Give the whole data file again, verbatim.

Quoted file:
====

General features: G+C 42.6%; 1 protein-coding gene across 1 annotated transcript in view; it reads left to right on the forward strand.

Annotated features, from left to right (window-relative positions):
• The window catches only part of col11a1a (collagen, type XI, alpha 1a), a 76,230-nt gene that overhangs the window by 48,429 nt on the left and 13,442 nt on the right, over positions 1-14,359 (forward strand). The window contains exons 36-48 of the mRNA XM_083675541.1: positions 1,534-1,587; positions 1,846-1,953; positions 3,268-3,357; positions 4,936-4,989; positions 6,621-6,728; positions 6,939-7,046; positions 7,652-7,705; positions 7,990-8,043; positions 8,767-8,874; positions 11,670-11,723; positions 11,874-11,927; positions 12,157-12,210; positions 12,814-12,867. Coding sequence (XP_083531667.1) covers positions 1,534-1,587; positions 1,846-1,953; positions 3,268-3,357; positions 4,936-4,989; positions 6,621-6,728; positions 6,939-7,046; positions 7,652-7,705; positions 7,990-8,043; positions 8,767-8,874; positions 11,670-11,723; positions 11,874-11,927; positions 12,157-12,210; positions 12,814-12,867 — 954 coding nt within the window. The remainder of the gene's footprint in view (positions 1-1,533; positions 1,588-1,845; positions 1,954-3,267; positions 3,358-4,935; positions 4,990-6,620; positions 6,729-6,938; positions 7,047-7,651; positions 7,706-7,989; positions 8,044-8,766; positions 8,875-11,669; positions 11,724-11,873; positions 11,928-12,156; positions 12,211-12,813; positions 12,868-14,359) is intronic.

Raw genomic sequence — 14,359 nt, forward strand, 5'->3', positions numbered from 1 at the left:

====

General features: G+C 42.6%; 1 protein-coding gene across 1 annotated transcript in view; it reads left to right on the forward strand.

Annotated features, from left to right (window-relative positions):
• The window catches only part of col11a1a (collagen, type XI, alpha 1a), a 76,230-nt gene that overhangs the window by 48,429 nt on the left and 13,442 nt on the right, over positions 1-14,359 (forward strand). The window contains exons 36-48 of the mRNA XM_083675541.1: positions 1,534-1,587; positions 1,846-1,953; positions 3,268-3,357; positions 4,936-4,989; positions 6,621-6,728; positions 6,939-7,046; positions 7,652-7,705; positions 7,990-8,043; positions 8,767-8,874; positions 11,670-11,723; positions 11,874-11,927; positions 12,157-12,210; positions 12,814-12,867. Coding sequence (XP_083531667.1) covers positions 1,534-1,587; positions 1,846-1,953; positions 3,268-3,357; positions 4,936-4,989; positions 6,621-6,728; positions 6,939-7,046; positions 7,652-7,705; positions 7,990-8,043; positions 8,767-8,874; positions 11,670-11,723; positions 11,874-11,927; positions 12,157-12,210; positions 12,814-12,867 — 954 coding nt within the window. The remainder of the gene's footprint in view (positions 1-1,533; positions 1,588-1,845; positions 1,954-3,267; positions 3,358-4,935; positions 4,990-6,620; positions 6,729-6,938; positions 7,047-7,651; positions 7,706-7,989; positions 8,044-8,766; positions 8,875-11,669; positions 11,724-11,873; positions 11,928-12,156; positions 12,211-12,813; positions 12,868-14,359) is intronic.

Raw genomic sequence — 14,359 nt, forward strand, 5'->3', positions numbered from 1 at the left: